Implications for the United States:  

Before the Chamber of Deputies voted on the proposed amendment, U.S. Trade Representative Katherine Tai (“USTR”) expressed concern about developments in the Mexican energy sector. In fact, the media reported that on March 31, 2022, USTR issued a letter addressed to the Mexican Minister of Economy, Tatiana Clouthier, pointing out that the changes in energy policies constitute a violation of core obligations such as the principle of non-discrimination provided for in the U.S.-Mexico-Canada Agreement (USMCA).

In that letter, the USTR highlighted the enormous and important investment that U.S. companies have in Mexico’s electricity sector, reaching approximately $10 billion. USTR Tai also mentioned that the U.S. would use all legal measures available in the USMCA to “address the concerns” of the U.S. government.

According to the National Renewable Energy Laboratory, the rejected constitutional amendment would have required that the Mexican SOE have much greater participation in the electricity market; by some estimates, its contribution could have soared to 74% while the private sector’s participation would have fallen from 60% to 26%, affecting the region’s competitiveness and value chains.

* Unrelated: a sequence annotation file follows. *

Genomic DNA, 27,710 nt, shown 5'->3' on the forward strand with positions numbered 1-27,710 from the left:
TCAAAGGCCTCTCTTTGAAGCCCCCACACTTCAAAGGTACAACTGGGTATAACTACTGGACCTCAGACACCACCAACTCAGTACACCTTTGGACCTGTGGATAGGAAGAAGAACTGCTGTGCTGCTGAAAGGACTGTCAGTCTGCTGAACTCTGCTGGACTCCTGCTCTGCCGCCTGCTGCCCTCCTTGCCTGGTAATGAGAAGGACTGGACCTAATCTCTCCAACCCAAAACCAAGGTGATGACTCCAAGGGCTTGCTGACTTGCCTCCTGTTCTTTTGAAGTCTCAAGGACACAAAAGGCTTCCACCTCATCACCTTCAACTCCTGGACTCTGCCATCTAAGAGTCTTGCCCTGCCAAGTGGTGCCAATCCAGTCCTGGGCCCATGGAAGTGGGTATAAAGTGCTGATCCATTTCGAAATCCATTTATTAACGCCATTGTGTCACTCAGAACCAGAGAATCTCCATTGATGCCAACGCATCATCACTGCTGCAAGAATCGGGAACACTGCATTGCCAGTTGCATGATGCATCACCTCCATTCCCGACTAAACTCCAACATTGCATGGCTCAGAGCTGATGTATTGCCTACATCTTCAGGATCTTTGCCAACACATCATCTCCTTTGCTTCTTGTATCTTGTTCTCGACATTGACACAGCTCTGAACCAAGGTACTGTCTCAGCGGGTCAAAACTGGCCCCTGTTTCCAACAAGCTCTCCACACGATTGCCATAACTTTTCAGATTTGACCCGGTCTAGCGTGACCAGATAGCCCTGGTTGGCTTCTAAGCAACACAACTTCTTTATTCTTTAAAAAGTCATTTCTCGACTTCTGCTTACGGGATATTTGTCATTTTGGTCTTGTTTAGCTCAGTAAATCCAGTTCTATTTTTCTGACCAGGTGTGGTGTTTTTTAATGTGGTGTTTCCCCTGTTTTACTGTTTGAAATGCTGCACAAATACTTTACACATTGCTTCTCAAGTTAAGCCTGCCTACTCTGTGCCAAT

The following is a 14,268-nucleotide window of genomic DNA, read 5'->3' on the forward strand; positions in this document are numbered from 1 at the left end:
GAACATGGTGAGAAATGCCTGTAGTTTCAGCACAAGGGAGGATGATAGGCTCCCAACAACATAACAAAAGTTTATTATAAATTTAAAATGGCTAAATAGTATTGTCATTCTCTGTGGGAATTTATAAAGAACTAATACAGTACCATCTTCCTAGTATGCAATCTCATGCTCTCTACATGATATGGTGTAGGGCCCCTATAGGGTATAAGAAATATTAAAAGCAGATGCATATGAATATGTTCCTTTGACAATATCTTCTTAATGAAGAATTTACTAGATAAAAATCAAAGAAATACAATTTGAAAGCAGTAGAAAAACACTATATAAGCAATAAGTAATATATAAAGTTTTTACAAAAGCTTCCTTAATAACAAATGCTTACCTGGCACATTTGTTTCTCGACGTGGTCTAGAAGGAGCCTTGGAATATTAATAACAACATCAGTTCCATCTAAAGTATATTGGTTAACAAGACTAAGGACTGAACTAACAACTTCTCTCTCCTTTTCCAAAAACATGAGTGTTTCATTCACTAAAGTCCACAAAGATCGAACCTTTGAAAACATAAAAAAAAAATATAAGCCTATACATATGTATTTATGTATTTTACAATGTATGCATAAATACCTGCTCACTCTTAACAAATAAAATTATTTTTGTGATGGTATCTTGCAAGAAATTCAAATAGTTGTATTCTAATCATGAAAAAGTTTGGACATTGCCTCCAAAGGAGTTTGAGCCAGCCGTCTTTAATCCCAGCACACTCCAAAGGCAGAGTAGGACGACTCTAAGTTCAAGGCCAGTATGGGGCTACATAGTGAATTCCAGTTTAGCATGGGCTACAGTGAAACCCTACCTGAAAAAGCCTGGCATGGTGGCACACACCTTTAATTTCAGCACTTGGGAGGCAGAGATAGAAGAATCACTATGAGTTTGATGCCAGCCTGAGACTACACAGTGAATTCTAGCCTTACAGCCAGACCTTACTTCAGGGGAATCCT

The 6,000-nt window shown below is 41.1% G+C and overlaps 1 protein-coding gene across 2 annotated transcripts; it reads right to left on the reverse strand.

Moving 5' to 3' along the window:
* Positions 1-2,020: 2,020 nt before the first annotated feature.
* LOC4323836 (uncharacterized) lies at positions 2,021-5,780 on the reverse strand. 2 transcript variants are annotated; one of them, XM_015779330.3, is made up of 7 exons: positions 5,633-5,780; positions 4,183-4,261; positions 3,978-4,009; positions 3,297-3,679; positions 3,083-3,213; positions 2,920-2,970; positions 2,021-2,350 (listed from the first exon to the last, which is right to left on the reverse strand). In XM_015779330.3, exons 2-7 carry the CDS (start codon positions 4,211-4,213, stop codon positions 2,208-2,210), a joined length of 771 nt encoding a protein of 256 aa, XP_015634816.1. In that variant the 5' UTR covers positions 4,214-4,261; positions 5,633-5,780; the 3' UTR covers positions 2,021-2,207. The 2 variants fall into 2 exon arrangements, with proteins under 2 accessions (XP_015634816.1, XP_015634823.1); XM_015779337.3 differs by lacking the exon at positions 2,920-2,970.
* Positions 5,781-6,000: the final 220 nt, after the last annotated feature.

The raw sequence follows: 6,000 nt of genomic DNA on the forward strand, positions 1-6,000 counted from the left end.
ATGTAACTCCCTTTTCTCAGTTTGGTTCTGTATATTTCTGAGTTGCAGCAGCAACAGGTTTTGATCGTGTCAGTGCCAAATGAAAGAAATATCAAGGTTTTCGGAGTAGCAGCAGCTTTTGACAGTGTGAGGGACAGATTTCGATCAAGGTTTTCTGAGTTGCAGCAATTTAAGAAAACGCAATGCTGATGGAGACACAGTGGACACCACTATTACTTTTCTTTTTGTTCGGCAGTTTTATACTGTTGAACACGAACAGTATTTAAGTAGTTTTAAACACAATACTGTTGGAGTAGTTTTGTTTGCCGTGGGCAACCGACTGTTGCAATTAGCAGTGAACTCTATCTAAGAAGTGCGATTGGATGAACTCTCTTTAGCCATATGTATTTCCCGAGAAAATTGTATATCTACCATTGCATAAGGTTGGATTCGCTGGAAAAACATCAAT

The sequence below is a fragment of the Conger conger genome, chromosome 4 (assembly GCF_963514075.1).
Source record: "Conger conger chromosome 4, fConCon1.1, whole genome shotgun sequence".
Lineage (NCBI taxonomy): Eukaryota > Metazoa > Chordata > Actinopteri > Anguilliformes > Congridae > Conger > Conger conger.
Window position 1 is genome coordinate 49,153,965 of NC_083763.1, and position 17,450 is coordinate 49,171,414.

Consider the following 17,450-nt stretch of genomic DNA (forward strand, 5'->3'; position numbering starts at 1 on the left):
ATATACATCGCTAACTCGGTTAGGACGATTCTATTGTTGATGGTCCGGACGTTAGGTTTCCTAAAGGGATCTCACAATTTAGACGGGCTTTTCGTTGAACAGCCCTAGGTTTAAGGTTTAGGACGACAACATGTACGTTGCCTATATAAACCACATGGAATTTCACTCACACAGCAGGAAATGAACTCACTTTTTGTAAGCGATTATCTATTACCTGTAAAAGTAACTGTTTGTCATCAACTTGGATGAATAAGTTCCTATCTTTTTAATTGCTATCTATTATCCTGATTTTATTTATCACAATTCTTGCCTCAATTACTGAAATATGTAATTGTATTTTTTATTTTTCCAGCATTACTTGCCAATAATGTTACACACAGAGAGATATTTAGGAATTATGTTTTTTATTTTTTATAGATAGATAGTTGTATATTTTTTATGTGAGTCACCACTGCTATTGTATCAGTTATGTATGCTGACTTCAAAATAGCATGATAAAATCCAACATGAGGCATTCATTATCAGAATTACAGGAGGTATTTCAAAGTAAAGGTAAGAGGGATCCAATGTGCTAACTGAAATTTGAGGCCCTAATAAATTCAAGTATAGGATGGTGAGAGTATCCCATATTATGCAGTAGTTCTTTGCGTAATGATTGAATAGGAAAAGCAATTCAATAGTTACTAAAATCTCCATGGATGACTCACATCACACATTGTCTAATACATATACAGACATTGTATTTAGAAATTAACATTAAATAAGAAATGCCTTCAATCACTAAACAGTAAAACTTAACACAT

Mexico did not include the Electricity Industry Law in its USMCA list or annex of “non-conforming measures” on cross-border investment and services. However, USMCA Article 32.11 allowed Mexico to “reserve” measures that were compatible with reservations made in other trade agreements, such as the Comprehensive and Progressive Agreement for Trans-Pacific Partnership (CPTPP). Like recent energy policies, the constitutional amendment initiative was widely questioned as incompatible with Mexico’s international commitments. This is because Mexico’s reservations in CPTPP merely reflect the objectives of the 2014 energy amendment, which created a “level playing field” for private companies vis-a-vis SOEs (e.g. CFE) and promoted the use of clean energy.